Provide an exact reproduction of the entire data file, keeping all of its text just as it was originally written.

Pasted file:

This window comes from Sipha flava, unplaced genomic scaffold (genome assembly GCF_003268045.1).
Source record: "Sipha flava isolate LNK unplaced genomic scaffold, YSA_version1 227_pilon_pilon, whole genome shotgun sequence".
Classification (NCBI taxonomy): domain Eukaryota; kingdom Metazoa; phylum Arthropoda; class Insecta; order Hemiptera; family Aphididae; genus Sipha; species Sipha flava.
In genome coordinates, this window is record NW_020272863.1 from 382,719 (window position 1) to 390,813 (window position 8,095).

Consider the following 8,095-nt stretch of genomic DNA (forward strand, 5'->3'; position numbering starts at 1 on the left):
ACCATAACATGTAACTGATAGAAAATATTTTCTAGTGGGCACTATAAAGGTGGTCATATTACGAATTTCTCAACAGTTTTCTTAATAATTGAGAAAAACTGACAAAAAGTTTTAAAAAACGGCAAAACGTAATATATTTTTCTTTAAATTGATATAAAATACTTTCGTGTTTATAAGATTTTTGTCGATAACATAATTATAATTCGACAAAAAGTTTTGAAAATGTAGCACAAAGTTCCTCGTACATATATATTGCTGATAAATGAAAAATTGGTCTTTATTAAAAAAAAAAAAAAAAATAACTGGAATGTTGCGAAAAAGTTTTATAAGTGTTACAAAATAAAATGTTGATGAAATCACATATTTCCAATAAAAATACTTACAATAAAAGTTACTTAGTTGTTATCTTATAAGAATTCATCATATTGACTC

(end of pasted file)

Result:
This window comes from Sipha flava, unplaced genomic scaffold (genome assembly GCF_003268045.1).
Source record: "Sipha flava isolate LNK unplaced genomic scaffold, YSA_version1 227_pilon_pilon, whole genome shotgun sequence".
Classification (NCBI taxonomy): domain Eukaryota; kingdom Metazoa; phylum Arthropoda; class Insecta; order Hemiptera; family Aphididae; genus Sipha; species Sipha flava.
In genome coordinates, this window is record NW_020272863.1 from 382,719 (window position 1) to 390,813 (window position 8,095).

Consider the following 8,095-nt stretch of genomic DNA (forward strand, 5'->3'; position numbering starts at 1 on the left):
ACCATAACATGTAACTGATAGAAAATATTTTCTAGTGGGCACTATAAAGGTGGTCATATTACGAATTTCTCAACAGTTTTCTTAATAATTGAGAAAAACTGACAAAAAGTTTTAAAAAACGGCAAAACGTAATATATTTTTCTTTAAATTGATATAAAATACTTTCGTGTTTATAAGATTTTTGTCGATAACATAATTATAATTCGACAAAAAGTTTTGAAAATGTAGCACAAAGTTCCTCGTACATATATATTGCTGATAAATGAAAAATTGGTCTTTATTAAAAAAAAAAAAAAAAATAACTGGAATGTTGCGAAAAAGTTTTATAAGTGTTACAAAATAAAATGTTGATGAAATCACATATTTCCAATAAAAATACTTACAATAAAAGTTACTTAGTTGTTATCTTATAAGAATTCATCATATTGACTC